There’s gotta be a better way

In the long run paying for wi-fi in your hotel will be like paying to use the toilet or the heater. You won’t. Meanwhile, it would be nice if it were easy, cheap, good, or at least two out of those three.

Right now I’m 0-for-3 at my hotel in Amsterdamn. I just had to call for tech support. The front desk is no help. They punt it to Swisscom, the provider, to which I paid ¤22 ($34.23) for 24 hours, starting this afternoon. When I came back from a sojourn away from the hotel, Swisscom wanted a login and password, and told me the front desk would have it. The desk didn’t, so they got me Swisscom, which looked up my credit card payment and got me a login/pw that the service supposedly gave me on the website the first time around, but I missed it.

Anyway, we’re back up. With a download speed of 384Kbps and an upload speed is 179kbps, I haven’t paid more for less since the worst days of dial-up.

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11 Responses to There’s gotta be a better way

  1. There must be a better way, indeed.

    I am confounded by the inverse relationship between hotel prices and free wifi. Expensive hotels charge you for wifi, cheap ones don’t. Even when they’re under the same corporate umbrella. Ritz Carlton? Charges for internet. (Not even wifi!) Courtyard by Marriott? Free wifi. Both part of the Marriott Corporation. Go figure.

    The weirdest thing I’ve run into (not including lousy connections) is the 4:00pm 24-hour start/finish time at the Doubletree in Norfolk, VA. If you log on at 3:59 p.m., you pay $9.95 for one minute of internet usage. If you log on at 4:01 p.m., you pay the same amount for 23 hours and 59 minutes.

  2. I want to lie down on my bed, pull out my Nokia n810, and find out that it’s already gotten online via the hotel’s wifi, which is named “linksys”. Go ahead, laugh if you want, but I’ve stayed in hotels where it worked exactly like that.

  3. Jonathan Marks says:

    I think you should name and shame the hotel. Amsterdam has become one of the worst connected cities in the world for this kind of thing – and they supposedly hosting the International Broadcasting Convention in September each year. Connectivity is a nightmare. Looking forward to your talk this afternoon

  4. Doc Searls says:


    I’m generally slow to condemn when redemption or correction is still possible. I gladly crapped on the Thistle Kensington Park in London because they were both hostile and hopeless. (I ended up working with Visa to refuse the bill.) This hotel is neither. I also used the wi-fi yesterday. Tonight I’ll use Ethernet and see how it compares.

    As for the rest of Amsterdam, you know more than I do. Connectivity at the show so far seems good, but there’s no multi-laptop load on it yet.

  5. Doc Searls says:

    Russell, those are the best. I’ve been in them too.

  6. What do you think of ventures that attempt to persuade everyone and their dog to only permit members of a select club to use their suitably permissive wireless access points (in exchange for a share of the membership fee, and possibly a bandwidth consumption fee), if they otherwise keep their wifi access points private?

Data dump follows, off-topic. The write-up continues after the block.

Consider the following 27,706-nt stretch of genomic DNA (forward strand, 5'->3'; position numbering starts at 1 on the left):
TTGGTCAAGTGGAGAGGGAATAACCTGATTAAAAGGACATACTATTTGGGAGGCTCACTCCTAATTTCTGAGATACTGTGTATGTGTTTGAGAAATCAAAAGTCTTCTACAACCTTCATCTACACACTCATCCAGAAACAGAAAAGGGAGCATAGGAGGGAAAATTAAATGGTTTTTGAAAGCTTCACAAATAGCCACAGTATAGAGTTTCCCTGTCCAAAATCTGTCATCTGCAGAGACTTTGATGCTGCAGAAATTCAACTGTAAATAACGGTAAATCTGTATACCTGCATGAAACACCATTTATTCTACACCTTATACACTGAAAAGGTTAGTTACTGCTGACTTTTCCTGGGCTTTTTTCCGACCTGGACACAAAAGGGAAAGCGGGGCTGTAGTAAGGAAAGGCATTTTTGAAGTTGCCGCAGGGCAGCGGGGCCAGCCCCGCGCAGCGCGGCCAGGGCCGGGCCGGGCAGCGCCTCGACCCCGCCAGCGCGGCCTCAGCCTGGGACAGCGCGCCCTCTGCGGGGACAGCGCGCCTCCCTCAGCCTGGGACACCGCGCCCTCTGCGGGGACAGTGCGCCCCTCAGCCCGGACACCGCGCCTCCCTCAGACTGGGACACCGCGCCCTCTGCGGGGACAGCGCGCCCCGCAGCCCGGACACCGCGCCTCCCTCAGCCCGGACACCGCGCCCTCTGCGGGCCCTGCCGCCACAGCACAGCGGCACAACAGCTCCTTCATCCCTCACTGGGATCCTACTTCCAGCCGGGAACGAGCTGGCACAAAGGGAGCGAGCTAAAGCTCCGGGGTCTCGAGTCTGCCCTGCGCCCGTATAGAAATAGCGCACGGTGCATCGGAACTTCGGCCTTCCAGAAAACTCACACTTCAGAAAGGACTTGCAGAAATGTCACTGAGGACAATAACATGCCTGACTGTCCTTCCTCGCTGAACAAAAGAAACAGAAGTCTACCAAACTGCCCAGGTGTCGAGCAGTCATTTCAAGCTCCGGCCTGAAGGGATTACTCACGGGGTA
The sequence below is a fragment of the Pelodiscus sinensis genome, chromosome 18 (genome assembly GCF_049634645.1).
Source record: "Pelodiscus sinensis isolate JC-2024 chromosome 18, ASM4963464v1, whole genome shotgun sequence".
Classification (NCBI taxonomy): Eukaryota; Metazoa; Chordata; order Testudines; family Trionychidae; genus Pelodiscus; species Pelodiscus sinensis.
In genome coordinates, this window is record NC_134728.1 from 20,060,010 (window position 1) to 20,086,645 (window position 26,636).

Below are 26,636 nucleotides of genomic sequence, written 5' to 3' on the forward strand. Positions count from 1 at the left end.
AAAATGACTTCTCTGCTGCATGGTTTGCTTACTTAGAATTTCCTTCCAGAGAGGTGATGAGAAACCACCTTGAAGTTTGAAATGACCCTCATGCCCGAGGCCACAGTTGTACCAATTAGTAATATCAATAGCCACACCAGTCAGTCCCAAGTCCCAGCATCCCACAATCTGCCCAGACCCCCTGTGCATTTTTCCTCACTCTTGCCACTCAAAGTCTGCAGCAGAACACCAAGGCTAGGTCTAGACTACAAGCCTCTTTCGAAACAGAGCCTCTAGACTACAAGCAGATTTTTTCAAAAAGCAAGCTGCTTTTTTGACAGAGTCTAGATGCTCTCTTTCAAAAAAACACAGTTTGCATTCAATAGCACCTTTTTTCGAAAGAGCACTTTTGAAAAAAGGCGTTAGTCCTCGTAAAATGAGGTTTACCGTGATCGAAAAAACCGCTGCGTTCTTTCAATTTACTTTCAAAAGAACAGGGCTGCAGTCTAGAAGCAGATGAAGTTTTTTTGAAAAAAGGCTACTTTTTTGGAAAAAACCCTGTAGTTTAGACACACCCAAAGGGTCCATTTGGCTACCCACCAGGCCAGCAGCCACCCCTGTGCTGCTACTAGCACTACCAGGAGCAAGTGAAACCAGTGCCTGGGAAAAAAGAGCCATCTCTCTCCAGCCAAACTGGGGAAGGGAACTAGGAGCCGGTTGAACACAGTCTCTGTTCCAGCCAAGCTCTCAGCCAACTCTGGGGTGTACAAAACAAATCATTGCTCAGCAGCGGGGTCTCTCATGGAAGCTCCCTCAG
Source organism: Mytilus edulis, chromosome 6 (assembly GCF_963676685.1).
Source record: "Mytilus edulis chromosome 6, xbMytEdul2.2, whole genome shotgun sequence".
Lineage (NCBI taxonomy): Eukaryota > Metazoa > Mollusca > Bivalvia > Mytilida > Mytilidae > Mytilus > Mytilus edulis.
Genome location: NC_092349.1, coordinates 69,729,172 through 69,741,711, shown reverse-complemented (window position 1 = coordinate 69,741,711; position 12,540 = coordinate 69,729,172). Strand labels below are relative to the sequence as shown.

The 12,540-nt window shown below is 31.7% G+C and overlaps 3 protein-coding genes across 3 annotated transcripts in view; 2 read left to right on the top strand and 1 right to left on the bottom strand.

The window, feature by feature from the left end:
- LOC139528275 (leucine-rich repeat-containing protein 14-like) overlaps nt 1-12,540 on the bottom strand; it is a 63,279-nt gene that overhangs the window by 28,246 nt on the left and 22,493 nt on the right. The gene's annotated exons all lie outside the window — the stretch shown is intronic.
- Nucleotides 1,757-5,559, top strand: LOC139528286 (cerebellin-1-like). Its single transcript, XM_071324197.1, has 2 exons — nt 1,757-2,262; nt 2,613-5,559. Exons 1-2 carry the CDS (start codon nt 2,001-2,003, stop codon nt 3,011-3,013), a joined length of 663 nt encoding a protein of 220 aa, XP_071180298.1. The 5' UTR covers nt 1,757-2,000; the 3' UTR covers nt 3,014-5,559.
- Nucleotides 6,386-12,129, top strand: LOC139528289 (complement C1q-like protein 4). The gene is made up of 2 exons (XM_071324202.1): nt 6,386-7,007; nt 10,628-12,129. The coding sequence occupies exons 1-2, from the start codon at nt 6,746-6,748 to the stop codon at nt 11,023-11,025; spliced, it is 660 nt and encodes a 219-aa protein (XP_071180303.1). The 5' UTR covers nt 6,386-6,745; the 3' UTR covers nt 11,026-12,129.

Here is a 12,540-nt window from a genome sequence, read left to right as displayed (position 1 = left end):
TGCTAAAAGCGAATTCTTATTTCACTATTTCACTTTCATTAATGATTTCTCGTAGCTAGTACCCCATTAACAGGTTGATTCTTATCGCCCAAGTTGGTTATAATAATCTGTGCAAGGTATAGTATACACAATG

Why doesn’t everyone just leave their access points open and cut out the admin and middleman? Game theory anyone?

    Or is everyone petrified by drive-by pariahs? (hackers/id thieves/terrorists/paedophiles)

  7. It’s an iron law: the more expensive the hotel, the pricier and lower quality the internet. The less expensive, the cheaper and better. I’ve been saying this for years.

    I find myself using a Sprint PCS card most of the time, these days. Especially in airports.

  8. Hopefully, local government will get its act together and deploy municipal wifi, thereby killing all of this rubbish regarding paying with wifi with twice the content of your bank account.

  9. Doc Searls says:

    Public wi-fi is a tragic uncommons. In 2002-3, it was abundant and free from homes and apartments, the online embodiment of what Nicholas Negroponte called the equivalent of flower boxes.

    Then paranoia struck, and there was too much business in locking down and closing off. The Netgears of the world sold access points defaulted to WEP, Apple and Microsoft started asking if you want to join an “insecure network” or whatever, and the UK government made rulings that all but outlawed open access points as security risks.

    Meanwhile, private access points have hardly gotten any better.

    There are *some* hotels that are generally good. I’ve had luck with the Hyatts and Marriotts, fwiw.

    What the hell. A grace of aging is taking the long view. This too shall pass.

  10. Trine-Maria says:

    Just browsing to find an Amsterdam hotel for the Picnic conference in september – thanks for the warnings 🙂

    And I just got back from a trip to Germany – and I can strongly recommend that you go for SAS Radisson if you ever go to Dresden. They had free wifi everywhere and they made no fuss about it and it worked absolutely brilliant – just like the hairdryer – which we also didn’t pay extra for :-)!

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